It’s easy for thoseÂ who have never been on the receiving end to downplay or dismissÂ rampant discrimination against the Ukrainian language. But those who have can tell you that it’s very real and hasÂ been going on a long time.
From the vantage point of the Ukrainian diaspora in Canada, it has been fascinating (if distressing) to watch it happeningÂ in Ukraine. Still. Even 18 years after independence, there remains the possibility (if slightly less probability) that the Ukrainian language could well end up like aboriginal languages in Canada have.
As time goes by, it’s getting harder to justify opposition to Ukrainian being the official language of Ukraine.Â Nonetheless,Â asÂ this article illustrates, some people still insist on tryingÂ their best to turn back the clock and hinder progress.
The Odessa court of appeals has upheld the decision of the Nikolayev City Council [which] on May 26 adopted a resolution granting Russian the status of a regional language…
Similar litigations are underway in Odessa, Donbass and the Crimea.
The councils of different levels in the south and east of Ukraine have been providing funding in order to protect and support the Russian language spoken by a large portion of the population.
As a presidential election slated for January 17, 2010 nears, the preservation of the Russian language and its status as a second official language become increasingly relevant for leading centrist and left-wing parties and organisations in Ukraine.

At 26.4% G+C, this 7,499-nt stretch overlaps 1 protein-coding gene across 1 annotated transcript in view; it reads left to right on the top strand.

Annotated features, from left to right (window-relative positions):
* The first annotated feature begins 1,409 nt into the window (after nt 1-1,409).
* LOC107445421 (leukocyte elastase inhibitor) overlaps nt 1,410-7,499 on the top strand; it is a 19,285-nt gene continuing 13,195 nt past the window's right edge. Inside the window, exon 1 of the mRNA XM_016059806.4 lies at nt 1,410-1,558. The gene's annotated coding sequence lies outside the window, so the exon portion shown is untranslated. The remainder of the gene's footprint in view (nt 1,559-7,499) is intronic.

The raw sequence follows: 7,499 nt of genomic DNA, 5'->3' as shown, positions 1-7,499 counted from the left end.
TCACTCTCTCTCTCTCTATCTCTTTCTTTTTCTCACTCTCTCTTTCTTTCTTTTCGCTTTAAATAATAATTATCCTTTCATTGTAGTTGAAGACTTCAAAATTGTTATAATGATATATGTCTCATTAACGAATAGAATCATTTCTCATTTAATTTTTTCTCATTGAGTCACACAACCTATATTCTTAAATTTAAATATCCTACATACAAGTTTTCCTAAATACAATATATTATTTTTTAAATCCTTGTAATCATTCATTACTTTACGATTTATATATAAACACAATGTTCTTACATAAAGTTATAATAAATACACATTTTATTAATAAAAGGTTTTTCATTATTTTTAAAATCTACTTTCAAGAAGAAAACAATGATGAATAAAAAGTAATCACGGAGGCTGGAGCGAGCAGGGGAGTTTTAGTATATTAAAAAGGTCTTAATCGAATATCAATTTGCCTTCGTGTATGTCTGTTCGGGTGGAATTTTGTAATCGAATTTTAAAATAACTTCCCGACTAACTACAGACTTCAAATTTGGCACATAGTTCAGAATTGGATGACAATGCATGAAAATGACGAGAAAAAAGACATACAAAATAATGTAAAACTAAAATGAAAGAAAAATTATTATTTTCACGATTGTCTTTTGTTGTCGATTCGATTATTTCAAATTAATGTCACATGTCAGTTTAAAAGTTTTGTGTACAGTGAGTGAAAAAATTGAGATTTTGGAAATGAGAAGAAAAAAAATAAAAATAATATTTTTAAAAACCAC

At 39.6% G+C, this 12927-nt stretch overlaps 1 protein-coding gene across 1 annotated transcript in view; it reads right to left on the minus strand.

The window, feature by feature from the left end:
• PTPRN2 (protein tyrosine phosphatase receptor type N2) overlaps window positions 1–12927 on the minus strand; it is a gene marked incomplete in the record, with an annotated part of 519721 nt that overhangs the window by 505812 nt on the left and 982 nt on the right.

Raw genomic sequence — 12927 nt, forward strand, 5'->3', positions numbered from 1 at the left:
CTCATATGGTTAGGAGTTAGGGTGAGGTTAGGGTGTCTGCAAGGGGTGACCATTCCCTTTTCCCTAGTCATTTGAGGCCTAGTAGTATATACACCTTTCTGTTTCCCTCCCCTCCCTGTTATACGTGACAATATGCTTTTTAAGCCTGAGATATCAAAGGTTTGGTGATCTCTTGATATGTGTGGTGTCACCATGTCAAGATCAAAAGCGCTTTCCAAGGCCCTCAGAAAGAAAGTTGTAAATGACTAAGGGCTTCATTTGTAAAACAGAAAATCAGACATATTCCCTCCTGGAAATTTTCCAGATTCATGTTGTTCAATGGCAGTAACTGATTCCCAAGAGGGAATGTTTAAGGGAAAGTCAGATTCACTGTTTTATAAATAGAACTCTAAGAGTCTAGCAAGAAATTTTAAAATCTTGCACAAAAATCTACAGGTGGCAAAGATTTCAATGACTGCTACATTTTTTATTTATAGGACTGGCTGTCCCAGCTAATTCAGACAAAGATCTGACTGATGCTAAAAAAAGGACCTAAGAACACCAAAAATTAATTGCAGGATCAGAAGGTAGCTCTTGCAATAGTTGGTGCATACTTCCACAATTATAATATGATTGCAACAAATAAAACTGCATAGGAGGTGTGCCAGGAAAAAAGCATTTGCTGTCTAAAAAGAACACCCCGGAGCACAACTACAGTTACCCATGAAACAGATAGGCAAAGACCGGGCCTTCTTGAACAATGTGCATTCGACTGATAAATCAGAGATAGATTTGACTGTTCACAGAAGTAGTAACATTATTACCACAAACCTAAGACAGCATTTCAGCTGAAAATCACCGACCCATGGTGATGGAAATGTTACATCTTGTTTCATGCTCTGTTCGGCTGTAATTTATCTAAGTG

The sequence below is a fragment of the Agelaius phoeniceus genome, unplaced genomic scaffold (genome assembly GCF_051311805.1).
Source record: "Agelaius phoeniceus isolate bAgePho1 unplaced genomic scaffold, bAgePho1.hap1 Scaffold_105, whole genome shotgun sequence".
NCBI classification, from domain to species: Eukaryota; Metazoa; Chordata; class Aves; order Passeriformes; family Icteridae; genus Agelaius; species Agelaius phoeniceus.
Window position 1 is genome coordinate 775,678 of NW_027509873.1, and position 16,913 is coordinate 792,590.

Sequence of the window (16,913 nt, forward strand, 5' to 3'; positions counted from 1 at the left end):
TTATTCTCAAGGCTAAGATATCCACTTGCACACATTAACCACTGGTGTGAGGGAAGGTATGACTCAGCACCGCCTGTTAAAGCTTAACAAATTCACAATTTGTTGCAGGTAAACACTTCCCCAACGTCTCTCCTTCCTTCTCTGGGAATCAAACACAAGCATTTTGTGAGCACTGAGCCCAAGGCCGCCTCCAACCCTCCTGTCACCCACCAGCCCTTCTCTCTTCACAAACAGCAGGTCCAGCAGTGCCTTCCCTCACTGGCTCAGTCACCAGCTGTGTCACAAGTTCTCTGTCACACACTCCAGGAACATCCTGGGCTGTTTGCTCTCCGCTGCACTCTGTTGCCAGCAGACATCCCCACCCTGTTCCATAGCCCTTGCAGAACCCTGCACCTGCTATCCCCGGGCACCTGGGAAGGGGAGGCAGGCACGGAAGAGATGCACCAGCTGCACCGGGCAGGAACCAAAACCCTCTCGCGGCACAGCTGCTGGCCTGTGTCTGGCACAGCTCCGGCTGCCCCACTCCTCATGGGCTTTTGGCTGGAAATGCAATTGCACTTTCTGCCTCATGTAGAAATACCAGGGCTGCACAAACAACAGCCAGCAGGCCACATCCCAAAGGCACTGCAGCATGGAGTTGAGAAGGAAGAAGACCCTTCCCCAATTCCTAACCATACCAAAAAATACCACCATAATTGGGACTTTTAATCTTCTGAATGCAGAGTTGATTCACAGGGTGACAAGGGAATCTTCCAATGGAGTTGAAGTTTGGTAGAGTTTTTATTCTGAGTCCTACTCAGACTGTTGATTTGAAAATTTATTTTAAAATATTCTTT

Now it just so happens that the city of Nikolayev, whose proper Ukrainian name is Mykolaiv, is a major ship-building centre of Ukraine … as it was during the former Soviet Union and tsarist Russian empires. Not that a minor detail like that would have anything at all to do with the chauvinistic attitudes of Ukrainian citizens in that part of Ukraine towards the Ukrainian language. I’m just sayin’.
Fortunately, as another articleÂ shows, some people are a lot more sensible, enlightened, and progressive.
Yevgeny Kisiliev, the television anchor who was the face of the Yeltsin revolution … [and] who had been Russiaâ€™s most influential TV journalist, [is] commuting to his new job as an anchor in Ukraine. … He speaks Russian and his guests speak whichever language they prefer. When they opt for Ukrainian, he understands â€œ90 to 95 per centâ€; â€œI practise Ukrainian every day,â€ he said.
Would that the good people of Mikolaiv, Odessa, and elsewhere in Crimea, as well as the Donbass, etc. wouldÂ follow his example. Perhaps they’ll watch his program and eventually start to understand and practice Ukrainian as well.
Â To my mind, those who actually do view and treat the Ukrainian language with the respect it deserves are cut from the same cloth as English-speaking Canadians who enroll their kids in French language immersion classes (and vice-versa).
Such smart and visionary folk instinctively know what scientists recently revealed inÂ a study.Â There is clear evidence that knowing how to communicate in more than one language is good for you… and your brain!